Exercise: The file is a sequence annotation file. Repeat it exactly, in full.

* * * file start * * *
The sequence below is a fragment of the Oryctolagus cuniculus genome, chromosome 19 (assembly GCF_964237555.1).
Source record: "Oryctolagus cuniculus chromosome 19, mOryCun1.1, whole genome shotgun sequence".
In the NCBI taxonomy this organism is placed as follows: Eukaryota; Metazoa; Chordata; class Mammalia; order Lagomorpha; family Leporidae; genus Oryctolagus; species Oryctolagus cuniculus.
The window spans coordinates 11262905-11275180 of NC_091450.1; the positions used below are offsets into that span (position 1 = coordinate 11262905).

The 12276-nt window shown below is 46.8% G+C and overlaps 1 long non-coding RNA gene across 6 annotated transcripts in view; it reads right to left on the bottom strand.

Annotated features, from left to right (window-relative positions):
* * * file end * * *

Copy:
The sequence below is a fragment of the Oryctolagus cuniculus genome, chromosome 19 (assembly GCF_964237555.1).
Source record: "Oryctolagus cuniculus chromosome 19, mOryCun1.1, whole genome shotgun sequence".
In the NCBI taxonomy this organism is placed as follows: Eukaryota; Metazoa; Chordata; class Mammalia; order Lagomorpha; family Leporidae; genus Oryctolagus; species Oryctolagus cuniculus.
The window spans coordinates 11262905-11275180 of NC_091450.1; the positions used below are offsets into that span (position 1 = coordinate 11262905).

The 12276-nt window shown below is 46.8% G+C and overlaps 1 long non-coding RNA gene across 6 annotated transcripts in view; it reads right to left on the bottom strand.

Annotated features, from left to right (window-relative positions):